Russian boogeymen: How did parents scare their children?
It all started when Irina Leshkova, a psychologist from Moscow, asked her Facebook friends to describe ways their parents or relatives tried to scare them during their childhood (if at all). She later mentioned in an article for Letidor that she was shocked with the influx of comments – there were about 100, some of them telling truly horrifying stories.
Psychologists agree that it’s irresponsible and damaging to spook children on purpose; it may harm their self-esteem and make them distrustful of parents. However, it’s interesting to examine who and what Russians use - and used - to frighten children, and for what reasons.
Baba Yaga, Babay, and other fairytale villains
One of the most well-known characters used for scaring kids in Russia is Baba Yaga, the old ugly witch from ancient legends. Grey-haired and sharp-toothed, she flies around in a giant mortar, wields a huge pestle, is experienced in dark magic, and enjoys the taste of children’s flesh. The words: "Unless you stop making a mess Baba Yaga will eat you!" are sure to terrify any child - until they stop believing in fairy tales, that is.
"The words: "Unless you stop making a mess Baba Yaga will eat you!" are sure to terrify any child - until they stop believing in fairy tales, that is." Source: Roman 'Amok' Papsuev
Other famous scary villians include Barmaley (a cannibal pirate from Korney Chukovsky’s fairytale) and Babay. The fact that no one knows who Babay is and what he looks like makes him the most interesting one. Children are forced to imagine what he looks like, meaning they conjure up the most repulsive, scary creature their minds are capable of.
Denis Gusakov - in his reply to Irina Leshkova’s post - wrote that during his childhood he was told Babay lived behind the ventilation grating in his parents’ house and ate children who consumed their soup too slowly. Answering the question "How did it affect you?" he said that he had been afraid of the dark for a long time and "had eaten my soup pretty damn fast" thereafter.
Criminals and cops
"Ironically, when people describe their childhood fears they tend to list criminals and the police in the same category." Source: Vladimir Pesnya/RIA Novosti
Parents tend to use more plausible threats to scare older children. It certainly makes a child shake with fear to hear that some "bad men" will take him or her away from their parents. For example, Natalya Znakhurenko told Irina Leshkova that during her childhood she had been constantly afraid that "drunken men" from the street would kidnap her. She’s hated drunkards ever since.
Back in the USSR children were sometimes warned about gypsies. Parents said misbehaving juveniles would be stolen by the frightening travellers and take them to some unknown land. The legend was born because gypsies’ have nomadic roots. "They usually carried big bags with them and every time we saw them we were afraid that they would put us in these bags and run away," Oleg, 43, told RBTH.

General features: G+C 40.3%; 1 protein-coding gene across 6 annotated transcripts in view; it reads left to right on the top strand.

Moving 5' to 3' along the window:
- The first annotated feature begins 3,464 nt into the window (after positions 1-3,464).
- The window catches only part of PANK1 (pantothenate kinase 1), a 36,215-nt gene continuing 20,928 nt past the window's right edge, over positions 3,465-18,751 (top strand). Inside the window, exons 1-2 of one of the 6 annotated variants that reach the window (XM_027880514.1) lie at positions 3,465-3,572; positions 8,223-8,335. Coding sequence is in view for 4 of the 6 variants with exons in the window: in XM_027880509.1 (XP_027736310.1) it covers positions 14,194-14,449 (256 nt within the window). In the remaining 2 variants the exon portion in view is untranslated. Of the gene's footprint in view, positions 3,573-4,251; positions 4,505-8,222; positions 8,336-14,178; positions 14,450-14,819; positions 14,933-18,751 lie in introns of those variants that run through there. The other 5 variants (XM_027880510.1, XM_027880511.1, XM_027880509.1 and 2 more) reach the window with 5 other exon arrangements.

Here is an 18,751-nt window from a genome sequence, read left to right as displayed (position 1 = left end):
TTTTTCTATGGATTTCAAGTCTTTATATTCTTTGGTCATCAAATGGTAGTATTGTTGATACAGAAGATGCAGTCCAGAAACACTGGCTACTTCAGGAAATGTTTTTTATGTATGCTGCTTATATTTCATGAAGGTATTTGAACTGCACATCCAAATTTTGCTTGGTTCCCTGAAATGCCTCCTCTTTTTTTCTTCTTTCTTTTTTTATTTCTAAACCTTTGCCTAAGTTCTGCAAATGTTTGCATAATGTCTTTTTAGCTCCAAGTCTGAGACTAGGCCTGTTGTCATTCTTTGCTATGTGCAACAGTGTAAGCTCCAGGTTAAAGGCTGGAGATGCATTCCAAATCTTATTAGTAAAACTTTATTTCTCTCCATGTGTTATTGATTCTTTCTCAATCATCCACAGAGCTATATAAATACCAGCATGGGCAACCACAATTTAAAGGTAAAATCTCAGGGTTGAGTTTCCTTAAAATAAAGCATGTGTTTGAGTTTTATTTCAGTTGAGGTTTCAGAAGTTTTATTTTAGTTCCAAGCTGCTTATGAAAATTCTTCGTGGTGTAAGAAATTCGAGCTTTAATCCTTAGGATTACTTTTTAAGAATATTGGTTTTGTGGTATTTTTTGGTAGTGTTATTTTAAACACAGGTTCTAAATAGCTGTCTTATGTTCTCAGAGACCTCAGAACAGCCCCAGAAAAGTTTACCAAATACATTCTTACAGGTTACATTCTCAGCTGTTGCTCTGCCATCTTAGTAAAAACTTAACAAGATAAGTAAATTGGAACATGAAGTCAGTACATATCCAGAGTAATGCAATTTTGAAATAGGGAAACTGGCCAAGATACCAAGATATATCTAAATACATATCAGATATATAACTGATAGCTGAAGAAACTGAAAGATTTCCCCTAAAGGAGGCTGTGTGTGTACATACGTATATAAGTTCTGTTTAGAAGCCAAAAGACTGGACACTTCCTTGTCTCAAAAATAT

Ironically, when people describe their childhood fears they tend to list criminals and the police in the same category. Being scared of the authorities has persisted among children since the Soviet times. Back then parents usually told their kids: "If you behave like this they will expel you from Little Octobrists or Young Pioneers (Soviet youth organizations)!" There are no Octobrists or Pioneers nowadays, but the police still exist and are used to terrify Russian children.
"At least two people commenting on Leshkova’s post recalled that their parents had actually driven them to orphanages before pretending to change their minds at the last moment." Source: Getty Images
Perhaps the greatest fear for a little child is to be left without his or her mother and father. That’s why one of the most common and the cruelest threats for children in Russia is to leave them in an orphanage. At least two people commenting on Leshkova’s post recalled that their parents had actually driven them to orphanages before pretending to change their minds at the last moment.
Leshkova herself believes that such tricks are torturous for children and inexcusable for parents. "I put myself in the place of a four-year old who is threatened to be put in an orphanage and terror seizes me. The closest person to me in the whole world, my mother, rejects me!" the psychologist wrote.
"Once my mother read me the chapter from the Bible depicting Noah’s flood. It had such an impact on me that I was horrified every time it rained – I was thinking that God planned to destroy mankind once again." Source: Getty Images
In Russian religious families elders sometimes tell children that God will punish them if they do not act properly. For example, a user with a nickname "Aqua Luminaris" wrote: "My relatives scared me with God’s punishment, which would happen anytime, without me knowing when exactly." This one seems to work for some grown-ups as well.
The most God-fearing children tend to be afraid even if their parents do not frighten them on purpose. "Once my mother read me the chapter from the Bible depicting Noah’s flood. It had such an impact on me that I was horrified every time it rained – I was thinking that God planned to destroy mankind once again," Egor, 24, told RBTH.